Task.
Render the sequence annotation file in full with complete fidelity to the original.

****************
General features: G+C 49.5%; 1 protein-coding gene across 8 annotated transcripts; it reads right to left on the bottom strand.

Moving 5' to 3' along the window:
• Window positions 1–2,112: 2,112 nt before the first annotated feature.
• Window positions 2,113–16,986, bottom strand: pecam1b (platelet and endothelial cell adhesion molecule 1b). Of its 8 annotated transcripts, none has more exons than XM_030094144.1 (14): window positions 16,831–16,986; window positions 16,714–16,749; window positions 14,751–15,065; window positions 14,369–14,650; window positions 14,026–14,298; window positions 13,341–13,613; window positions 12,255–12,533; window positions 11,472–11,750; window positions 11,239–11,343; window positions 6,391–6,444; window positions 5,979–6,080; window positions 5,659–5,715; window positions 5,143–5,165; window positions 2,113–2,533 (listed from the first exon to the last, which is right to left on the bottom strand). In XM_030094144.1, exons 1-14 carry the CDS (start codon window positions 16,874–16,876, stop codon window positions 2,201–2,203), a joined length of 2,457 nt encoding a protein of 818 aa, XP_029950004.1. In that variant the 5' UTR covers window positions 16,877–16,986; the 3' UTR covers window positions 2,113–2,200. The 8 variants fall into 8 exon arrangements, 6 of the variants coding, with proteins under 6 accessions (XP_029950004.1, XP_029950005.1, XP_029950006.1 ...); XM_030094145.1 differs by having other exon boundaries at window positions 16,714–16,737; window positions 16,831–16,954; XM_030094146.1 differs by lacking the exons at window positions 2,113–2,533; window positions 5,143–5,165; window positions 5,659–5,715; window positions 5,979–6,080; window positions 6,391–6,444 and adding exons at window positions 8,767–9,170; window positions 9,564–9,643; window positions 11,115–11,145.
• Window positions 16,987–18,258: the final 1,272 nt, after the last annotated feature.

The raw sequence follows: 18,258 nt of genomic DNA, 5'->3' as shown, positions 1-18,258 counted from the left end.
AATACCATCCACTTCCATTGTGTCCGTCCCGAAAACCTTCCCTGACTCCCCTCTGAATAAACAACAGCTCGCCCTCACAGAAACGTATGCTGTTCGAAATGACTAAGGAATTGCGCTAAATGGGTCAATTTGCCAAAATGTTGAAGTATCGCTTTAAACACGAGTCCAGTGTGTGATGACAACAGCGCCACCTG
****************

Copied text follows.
General features: G+C 49.5%; 1 protein-coding gene across 8 annotated transcripts; it reads right to left on the bottom strand.

Moving 5' to 3' along the window:
• Window positions 1–2,112: 2,112 nt before the first annotated feature.
• Window positions 2,113–16,986, bottom strand: pecam1b (platelet and endothelial cell adhesion molecule 1b). Of its 8 annotated transcripts, none has more exons than XM_030094144.1 (14): window positions 16,831–16,986; window positions 16,714–16,749; window positions 14,751–15,065; window positions 14,369–14,650; window positions 14,026–14,298; window positions 13,341–13,613; window positions 12,255–12,533; window positions 11,472–11,750; window positions 11,239–11,343; window positions 6,391–6,444; window positions 5,979–6,080; window positions 5,659–5,715; window positions 5,143–5,165; window positions 2,113–2,533 (listed from the first exon to the last, which is right to left on the bottom strand). In XM_030094144.1, exons 1-14 carry the CDS (start codon window positions 16,874–16,876, stop codon window positions 2,201–2,203), a joined length of 2,457 nt encoding a protein of 818 aa, XP_029950004.1. In that variant the 5' UTR covers window positions 16,877–16,986; the 3' UTR covers window positions 2,113–2,200. The 8 variants fall into 8 exon arrangements, 6 of the variants coding, with proteins under 6 accessions (XP_029950004.1, XP_029950005.1, XP_029950006.1 ...); XM_030094145.1 differs by having other exon boundaries at window positions 16,714–16,737; window positions 16,831–16,954; XM_030094146.1 differs by lacking the exons at window positions 2,113–2,533; window positions 5,143–5,165; window positions 5,659–5,715; window positions 5,979–6,080; window positions 6,391–6,444 and adding exons at window positions 8,767–9,170; window positions 9,564–9,643; window positions 11,115–11,145.
• Window positions 16,987–18,258: the final 1,272 nt, after the last annotated feature.

The raw sequence follows: 18,258 nt of genomic DNA, 5'->3' as shown, positions 1-18,258 counted from the left end.
AATACCATCCACTTCCATTGTGTCCGTCCCGAAAACCTTCCCTGACTCCCCTCTGAATAAACAACAGCTCGCCCTCACAGAAACGTATGCTGTTCGAAATGACTAAGGAATTGCGCTAAATGGGTCAATTTGCCAAAATGTTGAAGTATCGCTTTAAACACGAGTCCAGTGTGTGATGACAACAGCGCCACCTG